Abby Roque, a member of the Navajo Nation and highly-regarded Indigenous player in USA hockey hopes to inspire other players.
The “today show abby roque” is an American hockey player who wants to inspire other Indigenous players. She was born in a small town in Canada, and she grew up playing hockey. Today, she is the captain of the United States Women’s National Hockey Team.
Sault Ste. Marie is located in Michigan’s Upper Peninsula, just over the river from the Canadian border. Abby Roque grew raised in this area.
“It’s a little town with a strong hockey community,” she said. “In the Sault, that’s the sport to play.”
Roque is a member of the Wahnapitae First Nation in Ontario, Canada. Larry, her uncle, is the tribe’s leader. Roque grew up in a neighborhood full with youngsters from similar circumstances.
“We are a largely Indigenous population,” Roque said. “To me, it was nothing out of the ordinary. There wasn’t much of a separation between the Indigenous and non-Indigenous players on the squad.”
At an early age, Roque developed a passion for hockey. Jim, her father, was a head coach at Lake Superior State University in Sault Ste. Marie. He presently works for the Toronto Maple Leafs as a scout.
Jim initially put his daughter on skates in his home rink, and she quickly found herself in the bleachers, watching his team’s training and games. Roque had no knowledge of the options accessible to her as a hockey player. She just wanted to be on the ice as much as possible.
However, as she progressed through the sport’s ranks, she discovered that there were fewer and fewer players who resembled her. For starters, it was due to her gender. Because there were no girls’ teams in the Upper Peninsula, she had to play entirely with guys.
“There was another female in the association for two or three years, she was a year behind me,” Roque said. “But then she moved to Canada and began playing boys hockey in peewees. After that, it was just me for a long time.”
Roque became the first woman to play women’s hockey year-round after committing to the University of Wisconsin and arriving on campus for training camp in 2016. Roque observed there weren’t many players of her background when she first began.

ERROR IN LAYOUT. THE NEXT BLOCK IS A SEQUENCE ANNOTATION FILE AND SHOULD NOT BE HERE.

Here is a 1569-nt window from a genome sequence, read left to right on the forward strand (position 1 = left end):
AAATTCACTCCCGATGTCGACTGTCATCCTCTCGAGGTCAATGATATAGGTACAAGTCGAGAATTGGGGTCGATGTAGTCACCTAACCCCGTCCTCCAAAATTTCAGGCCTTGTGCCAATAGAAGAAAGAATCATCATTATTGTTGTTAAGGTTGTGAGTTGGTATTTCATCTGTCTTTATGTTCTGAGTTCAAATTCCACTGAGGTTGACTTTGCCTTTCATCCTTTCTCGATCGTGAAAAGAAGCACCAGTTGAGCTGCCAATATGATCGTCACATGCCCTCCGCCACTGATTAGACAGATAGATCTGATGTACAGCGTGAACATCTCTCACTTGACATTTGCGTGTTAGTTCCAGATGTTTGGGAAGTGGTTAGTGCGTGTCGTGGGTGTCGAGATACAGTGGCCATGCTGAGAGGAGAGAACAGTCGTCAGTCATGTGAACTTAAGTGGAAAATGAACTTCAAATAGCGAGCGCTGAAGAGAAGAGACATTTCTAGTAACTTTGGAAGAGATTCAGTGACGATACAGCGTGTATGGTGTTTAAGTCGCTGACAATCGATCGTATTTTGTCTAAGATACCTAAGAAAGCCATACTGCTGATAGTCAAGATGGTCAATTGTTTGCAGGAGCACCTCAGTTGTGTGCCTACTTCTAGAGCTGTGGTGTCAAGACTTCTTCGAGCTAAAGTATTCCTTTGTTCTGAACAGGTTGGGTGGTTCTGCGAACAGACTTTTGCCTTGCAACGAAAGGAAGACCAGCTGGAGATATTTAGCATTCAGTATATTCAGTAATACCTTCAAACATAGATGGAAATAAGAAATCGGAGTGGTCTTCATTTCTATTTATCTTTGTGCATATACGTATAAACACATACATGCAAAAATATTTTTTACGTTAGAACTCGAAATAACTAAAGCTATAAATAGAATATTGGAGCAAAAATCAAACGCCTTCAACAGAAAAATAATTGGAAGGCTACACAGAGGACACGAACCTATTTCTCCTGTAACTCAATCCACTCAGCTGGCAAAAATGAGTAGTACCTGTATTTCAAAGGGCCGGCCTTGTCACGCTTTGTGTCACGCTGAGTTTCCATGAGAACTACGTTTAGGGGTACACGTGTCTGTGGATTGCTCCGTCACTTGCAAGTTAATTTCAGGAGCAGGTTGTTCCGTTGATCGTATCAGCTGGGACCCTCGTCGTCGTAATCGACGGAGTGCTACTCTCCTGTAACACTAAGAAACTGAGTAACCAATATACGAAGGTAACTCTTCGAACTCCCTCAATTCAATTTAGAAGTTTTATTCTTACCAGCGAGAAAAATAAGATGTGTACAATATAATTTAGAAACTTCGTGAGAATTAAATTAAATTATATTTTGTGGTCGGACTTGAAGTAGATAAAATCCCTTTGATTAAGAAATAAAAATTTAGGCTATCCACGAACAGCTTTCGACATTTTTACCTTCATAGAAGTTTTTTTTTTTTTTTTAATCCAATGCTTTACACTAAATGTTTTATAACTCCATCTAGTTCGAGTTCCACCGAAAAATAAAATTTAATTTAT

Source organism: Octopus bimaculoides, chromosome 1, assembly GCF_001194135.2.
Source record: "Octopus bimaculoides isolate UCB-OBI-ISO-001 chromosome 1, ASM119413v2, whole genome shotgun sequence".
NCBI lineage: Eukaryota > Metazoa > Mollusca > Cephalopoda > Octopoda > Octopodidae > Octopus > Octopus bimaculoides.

Roque, 24, will make her Olympic debut for the United States women’s national team next month. Roque will be the only BIPOC player on Squad USA’s hockey roster and the first Indigenous player on the team.
“I never realized how few Indigenous hockey players there are throughout the globe,” Roque remarked. “There were so many Indigenous athletes back home, and now I’m the only Indigenous player on the United States women’s team. It’s an exciting time for me, and something I’m really proud of, but it’s also something I want to help change. I’d want to see more Indigenous people join these teams and play the game. It’s a true eye-opener.”
Roque has been tipped as the sport’s next breakthrough star by many in the women’s hockey fraternity. She was a nominee for the Patty Kazmaier Award in 2020, which is presented to the best women’s college hockey player in the United States. She concluded her Wisconsin career ninth in points (170) and seventh in assists (114). She also had a plus-136 rating and scored 21 power-play goals. Hilary Knight, a teammate and soon-to-be four-time Olympian, enthused over Roque, stating, “I believe she will be the finest player on the planet. It’s that easy.”
Roque had to forge her own way to reach to this point. It wasn’t always apparent what the final aim was, and the path wasn’t always straightforward.